I don't want to reject Marxism if there's something to save but I'm reaching the point when it feels like there isn't.

I would recommend reading Michael Heinrich's short essay "Je ne suis pas marxiste" which "argues that Marx was not after a “Marxism” as an identity-defining “truth.” Rather, he was more interested in the critical business of undermining certainties". Other pieces written in similar vein include 'Between Marx, Marxism, and Marxisms - ways of reading Marx's theory' by Ingo Elbe, and 'Marx? Which Marx?' by Anders Ramsay.

Also written by Heinrich (but isn't tagged to him) is a piece titled 'Invaders from Marx: on the uses of Marxian theory, and the difficulties of a contemporary reading'. In this one, he writes the following:

Quote:
A serious reading of Marx must not only take the textual context seriously; preconceived judgments concerning Marxist theory, mediated by school, the media and dealings with “Marxists” must also be called into question – starting with “-ism.” Contrary to the widely circulated talk of a “Marxist system”, Marx not only brusquely declared himself to be no Marxist[1], in his “Notes on Wagner” he also contested the allegation that he had created a “socialist system.”

The small-mindedness and distortions of the Marxist system builders, especially of many “Marxist-Leninists,” were too blatant. Hence today there are hardly any Marxisms without an appendage: there are only “non-dogmatic”, “open”, “pluralistic” or other such Marxisms. But all of these nice attributes cannot cover up the fact that the construction of an “ism” demands a criterion for distinction, which must either be dogmatically set, or so vague and undefined that it no longer says anything.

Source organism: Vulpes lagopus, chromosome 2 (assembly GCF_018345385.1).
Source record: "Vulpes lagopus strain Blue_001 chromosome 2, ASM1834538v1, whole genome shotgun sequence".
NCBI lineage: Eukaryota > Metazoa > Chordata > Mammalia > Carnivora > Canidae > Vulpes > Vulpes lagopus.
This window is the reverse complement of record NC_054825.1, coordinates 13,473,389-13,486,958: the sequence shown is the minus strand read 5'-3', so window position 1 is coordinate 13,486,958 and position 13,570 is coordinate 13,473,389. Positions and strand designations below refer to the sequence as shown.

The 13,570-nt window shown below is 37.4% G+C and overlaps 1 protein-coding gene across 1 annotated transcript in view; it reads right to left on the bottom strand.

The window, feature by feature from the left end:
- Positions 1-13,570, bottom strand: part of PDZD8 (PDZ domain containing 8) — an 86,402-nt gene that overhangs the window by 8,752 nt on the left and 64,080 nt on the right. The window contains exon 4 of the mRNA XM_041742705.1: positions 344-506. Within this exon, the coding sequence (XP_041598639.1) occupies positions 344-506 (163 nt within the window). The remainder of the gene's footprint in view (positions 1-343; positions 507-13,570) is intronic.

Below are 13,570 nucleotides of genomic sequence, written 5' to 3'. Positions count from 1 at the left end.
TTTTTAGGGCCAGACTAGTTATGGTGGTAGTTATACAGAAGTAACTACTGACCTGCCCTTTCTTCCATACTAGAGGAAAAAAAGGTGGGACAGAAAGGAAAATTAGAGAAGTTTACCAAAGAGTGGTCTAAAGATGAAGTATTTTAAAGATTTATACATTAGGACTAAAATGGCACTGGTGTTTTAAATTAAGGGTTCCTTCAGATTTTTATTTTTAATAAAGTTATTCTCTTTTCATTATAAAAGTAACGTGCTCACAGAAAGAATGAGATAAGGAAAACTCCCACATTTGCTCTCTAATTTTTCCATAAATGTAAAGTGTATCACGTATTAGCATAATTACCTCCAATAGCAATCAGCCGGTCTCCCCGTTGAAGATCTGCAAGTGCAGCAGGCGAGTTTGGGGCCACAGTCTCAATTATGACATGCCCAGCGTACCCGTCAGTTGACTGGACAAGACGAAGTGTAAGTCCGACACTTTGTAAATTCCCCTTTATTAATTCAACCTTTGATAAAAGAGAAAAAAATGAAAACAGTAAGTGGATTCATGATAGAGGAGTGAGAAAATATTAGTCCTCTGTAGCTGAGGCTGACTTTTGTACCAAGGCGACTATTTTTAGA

Spikymike
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Jul 9 2018 20:03

The linked short review of this book is worth a read on it's own. See here;
https://libcom.org/library/behind-crisis-marxs-dialectics-value-knowledge-guglielmo-carchedi

Edit :just to link this with one of Vlad's other questions, I'd point out that whilst LBird might dismiss Carchedi's defence of 'dialectics' in his work the review I mention here does indicate Carchedi's distinctive view of 'science' as not being class neutral in opposition to the views of Engels, Lenin and Gramsci and in opposition to Engel's attempted basing of 'dialectics' in nature and arguments that favour the claimed 'inevitability' of socialism.

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spacious
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Jul 10 2018 13:02

Instead of only being a matter of presentation, I think it makes sense to see dialectics as a set of investigative views of the world, based on the notion of continual change. Metaphysical thought divides the world into categories that it thinks of as stable, self-identical essences, to be catalogued once and for all to describe the world. In contrary, dialectical thought in principle sees all phenomena as transient and containing opposites, or opposed forces, of which the phenomenon itself is only a temporary balance. This gives all phenomena (as parts) and the totality they make up a certain definite volatility, and a tendency to fall apart and to be superseded by new things, new unities as well as new opposites. Concepts and historical reality are seen as part of single, complex process of ongoing change.

I think there's a lot of wankery surrounding the term dialectics (not exclusively the result of the co-option of its terminology by state capitalism and its apologists) but this seems a fairly good starting point for investigating the world, social relations, the surpassing of capitalism, and so on.